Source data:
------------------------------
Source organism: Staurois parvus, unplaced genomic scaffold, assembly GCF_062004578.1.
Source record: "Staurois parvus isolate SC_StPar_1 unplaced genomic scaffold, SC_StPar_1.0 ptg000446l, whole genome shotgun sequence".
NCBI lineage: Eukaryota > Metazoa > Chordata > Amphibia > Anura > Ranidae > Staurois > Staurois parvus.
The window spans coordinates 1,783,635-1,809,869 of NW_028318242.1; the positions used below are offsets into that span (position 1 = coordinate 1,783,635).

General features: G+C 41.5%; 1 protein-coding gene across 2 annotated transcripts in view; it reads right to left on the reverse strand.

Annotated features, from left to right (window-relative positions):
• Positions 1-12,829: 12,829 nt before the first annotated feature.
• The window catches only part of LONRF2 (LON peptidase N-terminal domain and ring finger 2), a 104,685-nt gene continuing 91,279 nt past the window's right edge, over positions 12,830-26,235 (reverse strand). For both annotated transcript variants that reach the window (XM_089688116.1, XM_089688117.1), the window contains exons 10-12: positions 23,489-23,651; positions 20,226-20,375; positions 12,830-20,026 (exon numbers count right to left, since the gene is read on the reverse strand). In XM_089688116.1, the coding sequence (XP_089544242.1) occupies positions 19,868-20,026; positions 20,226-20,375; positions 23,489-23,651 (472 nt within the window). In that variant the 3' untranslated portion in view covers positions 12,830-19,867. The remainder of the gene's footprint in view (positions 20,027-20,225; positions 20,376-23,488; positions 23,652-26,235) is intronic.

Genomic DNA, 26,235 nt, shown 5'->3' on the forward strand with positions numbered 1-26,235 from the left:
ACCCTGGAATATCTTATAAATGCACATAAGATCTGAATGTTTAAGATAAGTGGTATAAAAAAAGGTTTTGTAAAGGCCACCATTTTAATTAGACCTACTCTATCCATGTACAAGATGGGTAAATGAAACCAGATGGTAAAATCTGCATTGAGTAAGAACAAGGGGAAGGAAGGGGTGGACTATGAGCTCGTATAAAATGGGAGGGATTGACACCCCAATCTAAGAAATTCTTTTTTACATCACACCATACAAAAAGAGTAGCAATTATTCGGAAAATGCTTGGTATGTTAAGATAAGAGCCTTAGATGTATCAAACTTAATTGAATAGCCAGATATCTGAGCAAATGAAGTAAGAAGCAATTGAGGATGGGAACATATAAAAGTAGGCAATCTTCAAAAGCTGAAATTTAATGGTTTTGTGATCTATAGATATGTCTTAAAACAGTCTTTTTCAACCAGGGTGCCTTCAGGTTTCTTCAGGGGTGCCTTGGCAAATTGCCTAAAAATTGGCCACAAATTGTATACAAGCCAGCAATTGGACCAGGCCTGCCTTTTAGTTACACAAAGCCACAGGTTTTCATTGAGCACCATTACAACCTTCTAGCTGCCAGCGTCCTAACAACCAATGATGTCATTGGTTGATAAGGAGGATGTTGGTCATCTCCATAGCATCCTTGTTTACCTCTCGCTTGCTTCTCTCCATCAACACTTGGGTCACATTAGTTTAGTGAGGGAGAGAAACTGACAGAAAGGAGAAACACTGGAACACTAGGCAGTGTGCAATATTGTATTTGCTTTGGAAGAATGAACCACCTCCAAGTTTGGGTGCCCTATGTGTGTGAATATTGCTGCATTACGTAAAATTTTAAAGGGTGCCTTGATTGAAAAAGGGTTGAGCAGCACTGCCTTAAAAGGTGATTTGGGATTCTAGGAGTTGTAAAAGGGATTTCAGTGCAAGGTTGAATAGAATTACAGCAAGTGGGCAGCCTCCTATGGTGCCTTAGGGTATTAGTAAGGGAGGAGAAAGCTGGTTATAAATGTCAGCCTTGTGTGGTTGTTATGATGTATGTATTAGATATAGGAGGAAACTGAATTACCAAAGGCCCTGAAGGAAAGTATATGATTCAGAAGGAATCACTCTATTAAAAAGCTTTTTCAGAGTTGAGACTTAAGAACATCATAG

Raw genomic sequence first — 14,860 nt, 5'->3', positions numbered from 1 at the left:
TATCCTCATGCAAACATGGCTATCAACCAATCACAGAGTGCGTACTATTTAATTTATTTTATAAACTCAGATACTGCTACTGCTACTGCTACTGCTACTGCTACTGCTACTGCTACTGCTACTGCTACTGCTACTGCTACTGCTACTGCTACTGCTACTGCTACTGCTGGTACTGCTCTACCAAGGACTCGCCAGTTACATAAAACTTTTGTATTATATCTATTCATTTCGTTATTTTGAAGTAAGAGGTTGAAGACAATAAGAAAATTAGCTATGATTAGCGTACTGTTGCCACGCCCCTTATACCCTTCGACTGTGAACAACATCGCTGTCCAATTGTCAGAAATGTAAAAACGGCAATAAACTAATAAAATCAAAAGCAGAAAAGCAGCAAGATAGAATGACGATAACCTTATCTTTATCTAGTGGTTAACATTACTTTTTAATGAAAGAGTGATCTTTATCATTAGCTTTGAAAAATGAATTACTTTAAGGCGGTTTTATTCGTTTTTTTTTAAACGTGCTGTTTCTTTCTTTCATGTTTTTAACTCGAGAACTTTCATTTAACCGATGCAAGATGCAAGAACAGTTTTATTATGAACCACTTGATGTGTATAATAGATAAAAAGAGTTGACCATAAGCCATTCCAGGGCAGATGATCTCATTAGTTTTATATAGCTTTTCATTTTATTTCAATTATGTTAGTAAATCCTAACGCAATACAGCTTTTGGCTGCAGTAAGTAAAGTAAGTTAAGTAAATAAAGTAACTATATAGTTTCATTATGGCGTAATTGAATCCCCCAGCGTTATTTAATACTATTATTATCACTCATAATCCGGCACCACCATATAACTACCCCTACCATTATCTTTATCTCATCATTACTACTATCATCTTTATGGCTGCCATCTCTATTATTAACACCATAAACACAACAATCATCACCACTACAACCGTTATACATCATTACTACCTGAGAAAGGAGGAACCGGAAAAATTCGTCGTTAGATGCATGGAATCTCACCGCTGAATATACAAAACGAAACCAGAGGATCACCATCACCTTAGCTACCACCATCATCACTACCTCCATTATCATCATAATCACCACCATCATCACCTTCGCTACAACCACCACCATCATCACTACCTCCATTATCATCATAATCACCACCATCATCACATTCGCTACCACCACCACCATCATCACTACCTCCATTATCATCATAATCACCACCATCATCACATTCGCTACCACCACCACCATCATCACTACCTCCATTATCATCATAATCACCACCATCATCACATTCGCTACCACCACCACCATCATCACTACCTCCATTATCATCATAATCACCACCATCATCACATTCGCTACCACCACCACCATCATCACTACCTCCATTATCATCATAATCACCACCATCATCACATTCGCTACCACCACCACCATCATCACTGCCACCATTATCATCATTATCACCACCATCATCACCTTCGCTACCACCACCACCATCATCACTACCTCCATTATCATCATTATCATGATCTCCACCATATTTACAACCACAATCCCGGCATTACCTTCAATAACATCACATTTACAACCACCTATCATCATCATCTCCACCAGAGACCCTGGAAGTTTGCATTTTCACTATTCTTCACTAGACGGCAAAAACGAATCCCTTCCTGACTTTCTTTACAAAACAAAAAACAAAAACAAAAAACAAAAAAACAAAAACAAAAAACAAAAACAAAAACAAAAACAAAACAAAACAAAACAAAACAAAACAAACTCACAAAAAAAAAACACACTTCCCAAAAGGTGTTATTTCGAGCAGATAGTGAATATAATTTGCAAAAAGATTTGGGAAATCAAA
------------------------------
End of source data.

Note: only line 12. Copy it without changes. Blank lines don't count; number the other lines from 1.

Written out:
TATCCTCATGCAAACATGGCTATCAACCAATCACAGAGTGCGTACTATTTAATTTATTTTATAAACTCAGATACTGCTACTGCTACTGCTACTGCTACTGCTACTGCTACTGCTACTGCTACTGCTACTGCTACTGCTACTGCTACTGCTACTGCTACTGCTACTGCTGGTACTGCTCTACCAAGGACTCGCCAGTTACATAAAACTTTTGTATTATATCTATTCATTTCGTTATTTTGAAGTAAGAGGTTGAAGACAATAAGAAAATTAGCTATGATTAGCGTACTGTTGCCACGCCCCTTATACCCTTCGACTGTGAACAACATCGCTGTCCAATTGTCAGAAATGTAAAAACGGCAATAAACTAATAAAATCAAAAGCAGAAAAGCAGCAAGATAGAATGACGATAACCTTATCTTTATCTAGTGGTTAACATTACTTTTTAATGAAAGAGTGATCTTTATCATTAGCTTTGAAAAATGAATTACTTTAAGGCGGTTTTATTCGTTTTTTTTTAAACGTGCTGTTTCTTTCTTTCATGTTTTTAACTCGAGAACTTTCATTTAACCGATGCAAGATGCAAGAACAGTTTTATTATGAACCACTTGATGTGTATAATAGATAAAAAGAGTTGACCATAAGCCATTCCAGGGCAGATGATCTCATTAGTTTTATATAGCTTTTCATTTTATTTCAATTATGTTAGTAAATCCTAACGCAATACAGCTTTTGGCTGCAGTAAGTAAAGTAAGTTAAGTAAATAAAGTAACTATATAGTTTCATTATGGCGTAATTGAATCCCCCAGCGTTATTTAATACTATTATTATCACTCATAATCCGGCACCACCATATAACTACCCCTACCATTATCTTTATCTCATCATTACTACTATCATCTTTATGGCTGCCATCTCTATTATTAACACCATAAACACAACAATCATCACCACTACAACCGTTATACATCATTACTACCTGAGAAAGGAGGAACCGGAAAAATTCGTCGTTAGATGCATGGAATCTCACCGCTGAATATACAAAACGAAACCAGAGGATCACCATCACCTTAGCTACCACCATCATCACTACCTCCATTATCATCATAATCACCACCATCATCACCTTCGCTACAACCACCACCATCATCACTACCTCCATTATCATCATAATCACCACCATCATCACATTCGCTACCACCACCACCATCATCACTACCTCCATTATCATCATAATCACCACCATCATCACATTCGCTACCACCACCACCATCATCACTACCTCCATTATCATCATAATCACCACCATCATCACATTCGCTACCACCACCACCATCATCACTACCTCCATTATCATCATAATCACCACCATCATCACATTCGCTACCACCACCACCATCATCACTACCTCCATTATCATCATAATCACCACCATCATCACATTCGCTACCACCACCACCATCATCACTGCCACCATTATCATCATTATCACCACCATCATCACCTTCGCTACCACCACCACCATCATCACTACCTCCATTATCATCATTATCATGATCTCCACCATATTTACAACCACAATCCCGGCATTACCTTCAATAACATCACATTTACAACCACCTATCATCATCATCTCCACCAGAGACCCTGGAAGTTTGCATTTTCACTATTCTTCACTAGACGGCAAAAACGAATCCCTTCCTGACTTTCTTTACAAAACAAAAAACAAAAACAAAAAACAAAAAAACAAAAACAAAAAACAAAAACAAAAACAAAAACAAAACAAAACAAAACAAAACAAAACAAACTCACAAAAAAAAAACACACTTCCCAAAAGGTGTTATTTCGAGCAGATAGTGAATATAATTTGCAAAAAGATTTGGGAAATCAAA